Website documents world wars

A website launched by Western University and King’s University College is believed to be the first to document popular culture artifacts and ephemera from the First and Second World Wars., led by Western professor Jonathan Vance and King’s professor Graham Broad, explores life during the World Wars through items that were never intended to be preserved.

The site features nostalgic material covering all aspects of the frontline and home-front military experience, including training manuals, photo albums, posters, advertisements and greeting cards, which cover a wide variety of topics including wartime diet, leisure activities, and the many ways of supporting the troops overseas.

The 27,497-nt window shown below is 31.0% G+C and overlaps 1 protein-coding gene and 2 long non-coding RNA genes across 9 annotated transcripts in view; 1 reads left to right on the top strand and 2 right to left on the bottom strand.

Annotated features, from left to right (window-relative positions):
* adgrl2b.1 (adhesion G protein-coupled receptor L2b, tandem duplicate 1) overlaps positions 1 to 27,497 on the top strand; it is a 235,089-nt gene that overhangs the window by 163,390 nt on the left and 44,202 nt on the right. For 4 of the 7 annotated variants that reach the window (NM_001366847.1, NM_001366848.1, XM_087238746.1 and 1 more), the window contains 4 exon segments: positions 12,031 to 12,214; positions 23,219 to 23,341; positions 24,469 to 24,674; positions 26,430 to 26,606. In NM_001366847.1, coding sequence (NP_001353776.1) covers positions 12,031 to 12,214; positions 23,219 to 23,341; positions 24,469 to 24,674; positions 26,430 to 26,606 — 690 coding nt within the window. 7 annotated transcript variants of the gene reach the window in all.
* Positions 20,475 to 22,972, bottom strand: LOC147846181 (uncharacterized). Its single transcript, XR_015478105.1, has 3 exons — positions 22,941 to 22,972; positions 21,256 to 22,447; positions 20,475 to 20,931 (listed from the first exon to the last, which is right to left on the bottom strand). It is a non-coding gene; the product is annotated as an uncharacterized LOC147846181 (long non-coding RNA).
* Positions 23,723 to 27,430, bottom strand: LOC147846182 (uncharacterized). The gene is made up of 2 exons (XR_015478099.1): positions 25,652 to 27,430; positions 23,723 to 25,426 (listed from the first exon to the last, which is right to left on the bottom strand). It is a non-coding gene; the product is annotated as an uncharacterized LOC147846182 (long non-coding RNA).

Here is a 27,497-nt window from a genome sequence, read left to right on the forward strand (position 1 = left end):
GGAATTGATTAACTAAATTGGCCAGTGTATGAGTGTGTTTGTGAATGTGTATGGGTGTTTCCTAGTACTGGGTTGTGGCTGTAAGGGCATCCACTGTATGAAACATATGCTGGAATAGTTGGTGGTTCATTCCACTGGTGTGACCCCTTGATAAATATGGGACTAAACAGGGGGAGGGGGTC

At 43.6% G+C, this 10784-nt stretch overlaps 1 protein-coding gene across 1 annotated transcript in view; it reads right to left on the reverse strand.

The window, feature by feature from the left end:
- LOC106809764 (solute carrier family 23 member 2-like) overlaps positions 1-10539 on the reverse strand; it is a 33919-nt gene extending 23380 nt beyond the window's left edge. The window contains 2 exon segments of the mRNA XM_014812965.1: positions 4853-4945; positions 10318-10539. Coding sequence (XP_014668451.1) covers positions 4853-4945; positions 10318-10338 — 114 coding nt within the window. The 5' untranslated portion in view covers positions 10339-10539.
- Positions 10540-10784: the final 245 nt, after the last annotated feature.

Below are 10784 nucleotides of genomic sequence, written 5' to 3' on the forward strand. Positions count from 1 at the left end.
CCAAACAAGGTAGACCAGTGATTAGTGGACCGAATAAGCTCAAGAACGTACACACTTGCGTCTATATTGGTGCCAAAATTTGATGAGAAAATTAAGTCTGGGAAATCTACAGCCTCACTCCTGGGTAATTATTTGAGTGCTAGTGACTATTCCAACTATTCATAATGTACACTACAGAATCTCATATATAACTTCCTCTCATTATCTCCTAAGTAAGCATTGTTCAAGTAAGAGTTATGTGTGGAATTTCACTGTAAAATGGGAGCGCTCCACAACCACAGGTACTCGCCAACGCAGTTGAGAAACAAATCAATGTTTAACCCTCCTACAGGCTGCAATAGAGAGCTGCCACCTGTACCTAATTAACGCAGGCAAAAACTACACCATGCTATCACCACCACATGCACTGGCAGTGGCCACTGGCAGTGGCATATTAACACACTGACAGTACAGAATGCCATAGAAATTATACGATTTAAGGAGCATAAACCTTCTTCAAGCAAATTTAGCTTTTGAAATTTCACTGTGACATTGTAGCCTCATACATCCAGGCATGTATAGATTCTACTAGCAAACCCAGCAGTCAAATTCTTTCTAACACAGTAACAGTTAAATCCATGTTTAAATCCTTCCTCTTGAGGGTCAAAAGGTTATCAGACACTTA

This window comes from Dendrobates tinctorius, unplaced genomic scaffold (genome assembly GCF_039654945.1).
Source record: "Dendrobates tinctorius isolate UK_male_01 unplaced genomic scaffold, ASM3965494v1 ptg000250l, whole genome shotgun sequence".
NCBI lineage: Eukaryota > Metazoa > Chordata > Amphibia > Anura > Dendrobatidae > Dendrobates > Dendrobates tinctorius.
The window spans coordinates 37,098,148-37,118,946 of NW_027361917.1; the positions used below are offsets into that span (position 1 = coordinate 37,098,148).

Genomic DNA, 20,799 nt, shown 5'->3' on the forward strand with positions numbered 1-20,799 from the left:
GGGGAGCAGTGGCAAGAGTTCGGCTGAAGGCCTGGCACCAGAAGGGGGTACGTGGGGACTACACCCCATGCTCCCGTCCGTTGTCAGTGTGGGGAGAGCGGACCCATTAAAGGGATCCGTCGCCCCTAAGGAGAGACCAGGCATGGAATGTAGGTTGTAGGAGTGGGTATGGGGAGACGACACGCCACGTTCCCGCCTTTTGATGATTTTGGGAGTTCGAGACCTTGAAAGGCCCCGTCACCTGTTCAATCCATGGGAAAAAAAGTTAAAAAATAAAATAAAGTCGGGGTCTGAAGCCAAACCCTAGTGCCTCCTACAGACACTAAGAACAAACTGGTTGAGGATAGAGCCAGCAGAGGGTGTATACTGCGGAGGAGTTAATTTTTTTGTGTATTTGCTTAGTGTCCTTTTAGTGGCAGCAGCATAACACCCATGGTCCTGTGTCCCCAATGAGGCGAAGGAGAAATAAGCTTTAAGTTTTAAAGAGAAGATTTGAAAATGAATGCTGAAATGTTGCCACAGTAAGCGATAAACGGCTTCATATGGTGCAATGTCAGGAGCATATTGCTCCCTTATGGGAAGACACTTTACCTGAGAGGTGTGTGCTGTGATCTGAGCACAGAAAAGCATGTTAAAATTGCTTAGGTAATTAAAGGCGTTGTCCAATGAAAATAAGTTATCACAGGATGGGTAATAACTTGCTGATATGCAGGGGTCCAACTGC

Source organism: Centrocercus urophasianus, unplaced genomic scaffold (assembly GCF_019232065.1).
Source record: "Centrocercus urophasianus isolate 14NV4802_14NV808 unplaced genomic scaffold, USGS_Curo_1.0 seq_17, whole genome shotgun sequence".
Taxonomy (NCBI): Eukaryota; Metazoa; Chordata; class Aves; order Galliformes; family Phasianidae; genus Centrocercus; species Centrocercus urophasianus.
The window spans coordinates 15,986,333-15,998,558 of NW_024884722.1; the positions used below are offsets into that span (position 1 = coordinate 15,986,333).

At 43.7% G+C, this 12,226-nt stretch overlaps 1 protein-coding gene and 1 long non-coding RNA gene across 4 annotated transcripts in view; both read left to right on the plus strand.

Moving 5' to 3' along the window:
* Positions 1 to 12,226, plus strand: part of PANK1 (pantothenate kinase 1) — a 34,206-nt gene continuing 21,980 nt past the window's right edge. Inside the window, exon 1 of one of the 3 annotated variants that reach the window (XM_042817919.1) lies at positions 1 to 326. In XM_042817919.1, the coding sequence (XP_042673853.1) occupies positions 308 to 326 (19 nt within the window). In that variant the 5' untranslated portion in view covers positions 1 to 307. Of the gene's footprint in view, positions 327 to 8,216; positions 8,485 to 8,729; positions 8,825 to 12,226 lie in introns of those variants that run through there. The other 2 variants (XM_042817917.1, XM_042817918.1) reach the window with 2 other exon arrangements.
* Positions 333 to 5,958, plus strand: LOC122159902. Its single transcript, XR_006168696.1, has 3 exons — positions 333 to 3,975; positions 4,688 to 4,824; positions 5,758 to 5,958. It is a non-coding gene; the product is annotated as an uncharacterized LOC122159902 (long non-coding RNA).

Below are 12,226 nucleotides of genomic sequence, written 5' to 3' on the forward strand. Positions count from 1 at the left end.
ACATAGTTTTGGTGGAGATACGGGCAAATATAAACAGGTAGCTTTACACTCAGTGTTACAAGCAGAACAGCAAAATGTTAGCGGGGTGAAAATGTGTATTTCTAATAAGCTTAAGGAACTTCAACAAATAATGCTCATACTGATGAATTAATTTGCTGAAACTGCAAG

“We see this site being useful and of interest to history buffs, students, journalists, researchers and teachers,” said Broad. “We have gone so far as to design lesson plans to assist teachers in using the pieces found on the site.”

The bilingual site is a window into the Canadian experience during the World Wars and currently includes more than 600 pieces, carefully scanned and organized into categories. The team has plans to include a further 3,000 items currently being catalogued. Donations or loans of pieces from the community are encouraged.

“This is a way for people to see the wars in a different way, through the kind of things that Canadians encountered on a daily basis — from the bubble gum cards that children collected, to the programs for fund-raising concerts,” said Vance.

The project received support from partner institutions the University of New Brunswick, University of Ottawa and Wilfrid Laurier University, and funding from the Social Sciences & Humanities Research Council.